With Wisconsin Law Professors Stewart Macaulay, William C. Whitford, and John Kidwell, Jean co-authored Contracts: Law in Action, Vol I and Vol II. She wrote more than 50 law review articles and contributed chapters to the seminal books in her field.
The official record will show that Jean was a giant among bankruptcy and contracts scholars. Her work on local legal culture in bankruptcy courts is one of the standard references on the topic. As Dov Cohen and I were trying to understand the disparities we were seeing in our data among local bankruptcy courts, we turned to Jean. She joined our research team, and her understanding of the very fine detail of how the bankruptcy courts worked in action made the project's experimental materials a success. Jean was also was widely known for her work on contracts law, being one of the authors of the seminal Contracts: Law in Action textbook.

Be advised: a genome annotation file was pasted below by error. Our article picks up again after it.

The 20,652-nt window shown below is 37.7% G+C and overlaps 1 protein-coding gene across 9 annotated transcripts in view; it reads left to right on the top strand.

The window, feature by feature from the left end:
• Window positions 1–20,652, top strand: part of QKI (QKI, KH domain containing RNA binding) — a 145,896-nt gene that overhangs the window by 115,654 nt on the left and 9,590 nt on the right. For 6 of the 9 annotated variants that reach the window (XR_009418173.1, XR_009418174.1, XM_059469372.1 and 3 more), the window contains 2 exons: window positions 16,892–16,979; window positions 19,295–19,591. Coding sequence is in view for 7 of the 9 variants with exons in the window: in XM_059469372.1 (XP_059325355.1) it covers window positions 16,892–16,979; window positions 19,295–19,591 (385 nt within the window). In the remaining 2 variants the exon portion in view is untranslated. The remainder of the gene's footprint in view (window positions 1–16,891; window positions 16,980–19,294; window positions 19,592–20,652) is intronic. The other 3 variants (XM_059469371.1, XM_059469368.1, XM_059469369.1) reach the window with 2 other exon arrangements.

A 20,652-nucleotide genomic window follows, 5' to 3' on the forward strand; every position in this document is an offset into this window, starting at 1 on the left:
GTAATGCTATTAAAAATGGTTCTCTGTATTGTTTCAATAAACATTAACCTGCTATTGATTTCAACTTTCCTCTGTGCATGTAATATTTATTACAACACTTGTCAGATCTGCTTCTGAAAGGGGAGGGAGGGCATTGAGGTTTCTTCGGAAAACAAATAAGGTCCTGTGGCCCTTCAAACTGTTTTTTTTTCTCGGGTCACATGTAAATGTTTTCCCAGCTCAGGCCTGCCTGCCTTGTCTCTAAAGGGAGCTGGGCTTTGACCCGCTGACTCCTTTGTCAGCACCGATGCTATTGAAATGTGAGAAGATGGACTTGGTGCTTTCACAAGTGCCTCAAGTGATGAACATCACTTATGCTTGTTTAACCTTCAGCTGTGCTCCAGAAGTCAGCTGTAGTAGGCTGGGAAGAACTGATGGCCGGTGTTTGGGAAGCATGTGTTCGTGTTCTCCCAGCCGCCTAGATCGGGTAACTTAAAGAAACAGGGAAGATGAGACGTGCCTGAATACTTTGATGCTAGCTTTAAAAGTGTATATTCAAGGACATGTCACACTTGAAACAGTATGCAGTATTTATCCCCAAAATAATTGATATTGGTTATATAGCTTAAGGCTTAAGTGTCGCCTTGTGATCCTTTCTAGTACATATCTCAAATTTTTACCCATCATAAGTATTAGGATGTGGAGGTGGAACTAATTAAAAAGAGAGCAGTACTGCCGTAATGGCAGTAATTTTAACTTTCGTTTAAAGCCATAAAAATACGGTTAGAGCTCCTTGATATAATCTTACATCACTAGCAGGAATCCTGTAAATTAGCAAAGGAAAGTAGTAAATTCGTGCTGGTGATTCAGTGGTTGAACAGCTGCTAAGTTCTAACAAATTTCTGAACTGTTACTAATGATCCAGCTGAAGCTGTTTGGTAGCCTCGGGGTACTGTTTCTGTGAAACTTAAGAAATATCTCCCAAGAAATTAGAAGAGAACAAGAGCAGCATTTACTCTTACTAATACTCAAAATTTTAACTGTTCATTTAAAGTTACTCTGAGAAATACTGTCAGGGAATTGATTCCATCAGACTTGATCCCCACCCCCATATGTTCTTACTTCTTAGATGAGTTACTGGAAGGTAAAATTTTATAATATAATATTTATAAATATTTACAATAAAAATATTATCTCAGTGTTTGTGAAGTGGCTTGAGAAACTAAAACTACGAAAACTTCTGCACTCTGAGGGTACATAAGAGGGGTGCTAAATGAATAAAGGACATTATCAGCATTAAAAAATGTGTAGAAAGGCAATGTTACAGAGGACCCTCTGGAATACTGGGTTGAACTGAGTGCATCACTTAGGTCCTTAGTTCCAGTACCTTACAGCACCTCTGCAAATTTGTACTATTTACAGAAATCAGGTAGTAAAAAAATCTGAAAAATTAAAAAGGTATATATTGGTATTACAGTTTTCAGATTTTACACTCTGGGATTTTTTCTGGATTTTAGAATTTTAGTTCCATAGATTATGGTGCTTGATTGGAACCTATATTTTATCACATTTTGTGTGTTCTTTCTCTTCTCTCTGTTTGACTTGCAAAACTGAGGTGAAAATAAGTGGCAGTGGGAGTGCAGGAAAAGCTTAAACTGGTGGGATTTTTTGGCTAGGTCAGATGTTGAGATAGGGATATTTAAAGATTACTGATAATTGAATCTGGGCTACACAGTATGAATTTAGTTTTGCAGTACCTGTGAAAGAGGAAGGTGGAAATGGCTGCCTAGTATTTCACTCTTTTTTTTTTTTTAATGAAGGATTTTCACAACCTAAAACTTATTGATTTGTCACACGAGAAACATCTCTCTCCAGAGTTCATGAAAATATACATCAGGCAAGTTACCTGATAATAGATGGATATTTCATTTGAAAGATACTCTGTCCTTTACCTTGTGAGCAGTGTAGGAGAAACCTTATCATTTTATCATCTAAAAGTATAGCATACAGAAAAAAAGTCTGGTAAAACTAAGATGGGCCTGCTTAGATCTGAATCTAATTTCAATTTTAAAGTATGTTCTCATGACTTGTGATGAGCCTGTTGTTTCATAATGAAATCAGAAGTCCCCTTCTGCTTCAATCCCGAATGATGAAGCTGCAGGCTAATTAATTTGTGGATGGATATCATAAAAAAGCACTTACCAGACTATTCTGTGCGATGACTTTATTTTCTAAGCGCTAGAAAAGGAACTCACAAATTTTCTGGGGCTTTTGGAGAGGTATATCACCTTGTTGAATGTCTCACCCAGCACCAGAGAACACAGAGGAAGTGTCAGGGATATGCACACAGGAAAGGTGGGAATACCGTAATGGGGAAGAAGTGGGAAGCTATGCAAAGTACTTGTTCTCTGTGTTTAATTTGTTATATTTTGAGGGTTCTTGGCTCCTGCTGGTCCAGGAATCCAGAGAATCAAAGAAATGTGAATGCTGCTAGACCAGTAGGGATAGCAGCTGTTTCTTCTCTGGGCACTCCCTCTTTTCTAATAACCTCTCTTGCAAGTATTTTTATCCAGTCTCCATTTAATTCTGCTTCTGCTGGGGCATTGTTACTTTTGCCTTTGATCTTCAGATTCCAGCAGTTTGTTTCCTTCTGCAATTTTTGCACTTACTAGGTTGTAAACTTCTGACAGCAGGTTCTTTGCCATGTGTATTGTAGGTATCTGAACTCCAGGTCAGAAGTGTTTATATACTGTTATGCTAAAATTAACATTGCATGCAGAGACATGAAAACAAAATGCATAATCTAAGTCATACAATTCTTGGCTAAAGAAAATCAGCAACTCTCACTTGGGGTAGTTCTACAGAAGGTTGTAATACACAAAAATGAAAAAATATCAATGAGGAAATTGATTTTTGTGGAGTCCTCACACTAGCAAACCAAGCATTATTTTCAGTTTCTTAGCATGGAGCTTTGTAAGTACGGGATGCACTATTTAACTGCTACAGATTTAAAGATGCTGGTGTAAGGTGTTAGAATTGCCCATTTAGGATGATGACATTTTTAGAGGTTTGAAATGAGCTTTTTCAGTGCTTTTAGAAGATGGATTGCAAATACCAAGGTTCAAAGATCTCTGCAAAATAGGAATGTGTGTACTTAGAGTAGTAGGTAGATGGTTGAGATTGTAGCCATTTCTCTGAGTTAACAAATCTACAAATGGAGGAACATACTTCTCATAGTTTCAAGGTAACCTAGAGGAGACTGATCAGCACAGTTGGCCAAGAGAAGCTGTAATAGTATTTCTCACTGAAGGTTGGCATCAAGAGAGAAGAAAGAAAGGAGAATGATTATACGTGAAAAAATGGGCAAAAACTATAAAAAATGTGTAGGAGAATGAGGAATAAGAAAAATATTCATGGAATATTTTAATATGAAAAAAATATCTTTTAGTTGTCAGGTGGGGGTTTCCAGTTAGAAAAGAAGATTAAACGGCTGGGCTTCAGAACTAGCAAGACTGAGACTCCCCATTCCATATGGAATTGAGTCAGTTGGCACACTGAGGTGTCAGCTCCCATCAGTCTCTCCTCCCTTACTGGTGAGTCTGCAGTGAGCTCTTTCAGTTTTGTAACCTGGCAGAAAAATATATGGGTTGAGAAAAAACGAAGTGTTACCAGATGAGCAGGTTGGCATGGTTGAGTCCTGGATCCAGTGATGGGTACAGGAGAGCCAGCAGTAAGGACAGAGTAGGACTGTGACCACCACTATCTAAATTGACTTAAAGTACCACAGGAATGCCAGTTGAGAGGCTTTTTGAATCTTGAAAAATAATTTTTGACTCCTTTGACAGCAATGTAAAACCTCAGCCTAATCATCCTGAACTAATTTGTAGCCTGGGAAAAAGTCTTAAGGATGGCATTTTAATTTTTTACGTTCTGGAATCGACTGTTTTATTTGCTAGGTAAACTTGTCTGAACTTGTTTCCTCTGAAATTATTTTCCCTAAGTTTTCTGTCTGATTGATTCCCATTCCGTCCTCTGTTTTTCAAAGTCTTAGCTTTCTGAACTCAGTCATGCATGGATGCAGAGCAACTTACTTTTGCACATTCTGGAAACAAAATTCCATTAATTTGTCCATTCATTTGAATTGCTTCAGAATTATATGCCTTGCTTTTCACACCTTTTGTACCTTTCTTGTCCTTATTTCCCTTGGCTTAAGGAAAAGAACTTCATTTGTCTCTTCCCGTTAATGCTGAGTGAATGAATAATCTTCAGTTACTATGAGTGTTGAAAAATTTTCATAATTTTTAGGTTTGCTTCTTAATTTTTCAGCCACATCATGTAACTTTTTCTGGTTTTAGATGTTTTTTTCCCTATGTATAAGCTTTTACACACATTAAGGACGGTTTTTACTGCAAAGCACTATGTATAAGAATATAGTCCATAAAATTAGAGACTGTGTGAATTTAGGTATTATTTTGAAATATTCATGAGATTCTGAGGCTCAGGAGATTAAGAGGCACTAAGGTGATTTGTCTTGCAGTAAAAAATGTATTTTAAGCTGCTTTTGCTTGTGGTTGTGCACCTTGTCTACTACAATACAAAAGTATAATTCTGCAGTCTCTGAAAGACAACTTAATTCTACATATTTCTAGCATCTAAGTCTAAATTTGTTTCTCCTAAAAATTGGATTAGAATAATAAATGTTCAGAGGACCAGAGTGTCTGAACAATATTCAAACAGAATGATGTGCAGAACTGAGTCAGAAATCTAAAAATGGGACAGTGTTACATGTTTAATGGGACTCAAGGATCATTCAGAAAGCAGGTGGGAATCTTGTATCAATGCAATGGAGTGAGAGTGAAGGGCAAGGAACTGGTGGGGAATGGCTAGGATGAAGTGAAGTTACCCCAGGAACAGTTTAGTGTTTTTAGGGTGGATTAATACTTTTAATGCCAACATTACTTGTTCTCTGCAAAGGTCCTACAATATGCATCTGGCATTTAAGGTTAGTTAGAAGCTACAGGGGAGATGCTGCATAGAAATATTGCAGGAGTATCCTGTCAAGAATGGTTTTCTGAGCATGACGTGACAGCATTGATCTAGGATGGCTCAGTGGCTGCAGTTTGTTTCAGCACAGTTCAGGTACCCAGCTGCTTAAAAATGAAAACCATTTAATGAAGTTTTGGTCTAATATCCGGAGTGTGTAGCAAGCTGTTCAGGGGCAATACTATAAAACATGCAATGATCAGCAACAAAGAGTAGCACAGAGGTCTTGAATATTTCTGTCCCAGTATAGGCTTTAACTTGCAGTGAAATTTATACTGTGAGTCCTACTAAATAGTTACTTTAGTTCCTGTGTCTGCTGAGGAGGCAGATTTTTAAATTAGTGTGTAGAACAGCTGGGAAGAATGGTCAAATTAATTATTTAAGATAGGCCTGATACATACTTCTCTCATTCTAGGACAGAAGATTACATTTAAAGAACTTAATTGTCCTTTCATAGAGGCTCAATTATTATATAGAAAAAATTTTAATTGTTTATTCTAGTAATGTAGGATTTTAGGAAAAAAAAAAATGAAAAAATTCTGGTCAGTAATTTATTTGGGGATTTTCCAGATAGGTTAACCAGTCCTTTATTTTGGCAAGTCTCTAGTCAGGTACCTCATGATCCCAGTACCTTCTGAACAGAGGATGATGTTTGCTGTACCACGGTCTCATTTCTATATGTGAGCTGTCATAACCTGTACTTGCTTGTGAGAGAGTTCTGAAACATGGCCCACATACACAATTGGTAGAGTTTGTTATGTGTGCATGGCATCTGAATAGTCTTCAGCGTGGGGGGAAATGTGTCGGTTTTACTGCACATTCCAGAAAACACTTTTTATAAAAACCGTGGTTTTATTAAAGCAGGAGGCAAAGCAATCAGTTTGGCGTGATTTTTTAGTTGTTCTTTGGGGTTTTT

Her work reached the human dimensions of business transactions, contracts, and bankruptcy. As just one example, Jean's recent co-authored article, Race, Attorney Influence, and Bankruptcy Chapter Choice (9 J. of Empirical L. Stud. 393 (2012)), analyzed important new dimensions of race in the bankruptcy process.
Jean prepared one of the most concise examinations of Arizona contract law in her beautiful article, Cowboy Contracts: The Arizona Supreme Court's Grand Tradition of Transactional Fairness (50 Ariz. L. Rev. 191 (2008)). She believed in the power of information to advance academic debate, and that academic discourse could push the legal community forward. You can read this article and follow links to more of her scholarly work on her faculty profile page.
She was a leader in the academic community. In 2013 Jean was inducted as a fellow into the American College of Bankruptcy, and she was the 2013 recipient of the Distinguished Service Award from the National Association of Consumer Bankruptcy Attorneys, where she served on the board of directors.
Around the country, Jean's colleagues are remembering her in online tributes. The following are just a sampling from the memories shared on Credit Slips: A Discussion on Credit, Finance, and Bankruptcy.